Salesforce is moving to a two CEO model after it promoted executive Keith Block, who was most recently COO, to the position of co-CEO. Block will work alongside Salesforce’s flamboyant founder, chairman and CEO (now co-CEO) Marc Benioff, with both reporting directly to the company’s board. Block joined Salesforce five years ago after spending 25 years at Oracle, which is where he first met Benioff, who has called him “the best sales executive the enterprise software industry has ever seen.” News of the promotion was not expected, but in many ways it is just a more formalized continuation of the working relationship that the two executives have developed. Block’s focus is on leading global sales, alliances and channels, industry strategy, customer success and consulting services, while he also oversees the company’s day-to-day operations. Benioff, meanwhile, heads of product, technology and culture. The latter is a major piece for
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Gmail for iOS and Android now lets you turn off conversation view

When Gmail launched with its threaded conversation view feature as the default and only option, some people sure didn’t like it and Google quickly allowed users to turn it off. On mobile, though, you were stuck with it. But here’s some good news for you conversation view haters: you can now turn it off on mobile, too. The ability to turn off conversation view is now rolling out to all Gmail app users on iOS and Android . So if you want Gmail to simply show you all emails as they arrive, without grouping them to”make them easier to digest and follow,” you’re now free to do so. If you’ve always just left conversation view on by default, maybe now is a good time to see if you like the old-school way of looking at your email better. I personally prefer conversation view since it helps me keep track of conversations
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Google Cloud gets support for Nvidia’s Tesla P4 inferencing accelerators

These days, no cloud platform is complete without support for GPUs. There’s no other way to support modern high-performance and machine learning workloads without them, after all. Often, the focus of these offerings is on building machine learning models, but today, Google is launching support for the Nvidia P4 accelerator, which focuses specifically on inferencing to help developers run their existing models faster. In addition to these machine learning workloads, Google Cloud users also can use the GPUs for running remote display applications that need a fast graphics card. To do this, the GPUs support Nvidia Grid, the company’s system for making server-side graphics more responsive for users who log in to remote desktops. Because the P4s come with 8GB of DDR5 memory and can handle up to 22 tera-operations per second for integer operations, these cards can handle pretty much anything you throw at them. And because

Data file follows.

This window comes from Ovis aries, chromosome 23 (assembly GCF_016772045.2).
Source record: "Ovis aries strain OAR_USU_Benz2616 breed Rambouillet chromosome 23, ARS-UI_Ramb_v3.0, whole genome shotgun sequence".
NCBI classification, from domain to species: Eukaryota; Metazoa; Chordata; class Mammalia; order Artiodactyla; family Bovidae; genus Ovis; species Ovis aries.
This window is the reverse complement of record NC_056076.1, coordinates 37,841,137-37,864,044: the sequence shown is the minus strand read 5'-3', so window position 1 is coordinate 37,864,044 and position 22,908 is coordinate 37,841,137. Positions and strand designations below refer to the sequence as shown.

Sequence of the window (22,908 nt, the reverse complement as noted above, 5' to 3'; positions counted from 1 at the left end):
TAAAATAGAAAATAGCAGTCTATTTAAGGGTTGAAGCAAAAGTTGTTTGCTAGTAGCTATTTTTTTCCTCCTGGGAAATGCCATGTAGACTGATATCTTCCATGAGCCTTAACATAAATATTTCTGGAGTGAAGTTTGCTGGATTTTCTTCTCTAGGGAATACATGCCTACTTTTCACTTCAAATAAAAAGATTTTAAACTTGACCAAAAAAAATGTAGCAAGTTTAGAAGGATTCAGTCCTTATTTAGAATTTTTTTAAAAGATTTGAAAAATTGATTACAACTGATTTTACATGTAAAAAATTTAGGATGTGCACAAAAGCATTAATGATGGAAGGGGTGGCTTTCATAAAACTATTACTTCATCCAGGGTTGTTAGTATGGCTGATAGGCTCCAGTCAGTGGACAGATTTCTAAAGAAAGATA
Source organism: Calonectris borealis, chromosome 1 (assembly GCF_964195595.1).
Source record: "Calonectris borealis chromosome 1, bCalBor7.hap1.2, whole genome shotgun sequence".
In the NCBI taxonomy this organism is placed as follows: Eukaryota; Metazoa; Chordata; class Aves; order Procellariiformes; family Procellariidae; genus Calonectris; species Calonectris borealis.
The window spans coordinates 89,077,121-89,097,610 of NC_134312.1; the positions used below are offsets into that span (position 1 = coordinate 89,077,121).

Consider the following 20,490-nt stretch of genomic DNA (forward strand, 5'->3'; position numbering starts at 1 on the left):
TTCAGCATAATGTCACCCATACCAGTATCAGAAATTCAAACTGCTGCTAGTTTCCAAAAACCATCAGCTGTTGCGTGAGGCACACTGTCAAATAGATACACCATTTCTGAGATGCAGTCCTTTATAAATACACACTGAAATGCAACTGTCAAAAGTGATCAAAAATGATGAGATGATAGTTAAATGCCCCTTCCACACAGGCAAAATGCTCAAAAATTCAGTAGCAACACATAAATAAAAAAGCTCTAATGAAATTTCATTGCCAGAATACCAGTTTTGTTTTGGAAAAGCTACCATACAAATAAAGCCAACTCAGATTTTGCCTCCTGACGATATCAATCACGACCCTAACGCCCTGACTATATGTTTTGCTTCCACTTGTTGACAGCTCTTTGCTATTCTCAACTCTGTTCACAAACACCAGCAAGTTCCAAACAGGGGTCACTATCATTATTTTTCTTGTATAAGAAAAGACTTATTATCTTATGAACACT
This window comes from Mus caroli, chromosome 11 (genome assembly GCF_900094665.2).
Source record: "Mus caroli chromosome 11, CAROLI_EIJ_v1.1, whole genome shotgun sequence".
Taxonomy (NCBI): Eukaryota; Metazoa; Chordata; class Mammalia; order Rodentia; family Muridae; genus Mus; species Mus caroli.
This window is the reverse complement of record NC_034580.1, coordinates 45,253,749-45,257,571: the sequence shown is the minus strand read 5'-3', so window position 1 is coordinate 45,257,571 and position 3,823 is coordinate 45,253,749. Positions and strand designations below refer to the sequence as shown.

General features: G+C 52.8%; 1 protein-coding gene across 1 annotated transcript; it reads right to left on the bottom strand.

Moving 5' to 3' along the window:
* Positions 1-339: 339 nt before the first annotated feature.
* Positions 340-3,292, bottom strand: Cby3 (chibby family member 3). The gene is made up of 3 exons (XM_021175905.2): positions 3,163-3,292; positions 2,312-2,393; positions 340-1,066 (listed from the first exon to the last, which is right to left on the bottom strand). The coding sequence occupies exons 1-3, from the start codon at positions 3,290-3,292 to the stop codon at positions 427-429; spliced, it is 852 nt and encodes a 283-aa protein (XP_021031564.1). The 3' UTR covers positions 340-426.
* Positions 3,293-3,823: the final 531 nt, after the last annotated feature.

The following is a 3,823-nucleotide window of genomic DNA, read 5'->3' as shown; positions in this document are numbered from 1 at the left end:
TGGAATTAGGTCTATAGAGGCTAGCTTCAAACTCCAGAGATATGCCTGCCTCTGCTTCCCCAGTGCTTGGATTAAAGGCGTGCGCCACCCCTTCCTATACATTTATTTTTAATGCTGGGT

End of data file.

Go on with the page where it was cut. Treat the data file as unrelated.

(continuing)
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Apple has removed Infowars podcasts from iTunes

Apple has followed the lead of Google and Facebook after it removed Infowars, the conspiracy theorist organization helmed by Alex Jones, from its iTunes and podcasts apps. Unlike Google and Facebook, which removed four Infowars videos on the basis that the content violated its policies, Apple’s action is wider-reaching. The company has withdrawn all episodes of five of Infowars’ six podcasts from its directory of content, leaving just one left, a show called ‘Real News With David Knight.’ The removals were first spotted on Twitter. Later, Apple confirmed it took action on account of the use of hate speech which violates its content guidelines. “Apple does not tolerate hate speech, and we have clear guidelines that creators and developers must follow to ensure we provide a safe environment for all of our users. Podcasts that violate these guidelines are removed from our directory making them no longer searchable or
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Sagewise pitches a service to verify claims and arbitrate disputes over blockchain transactions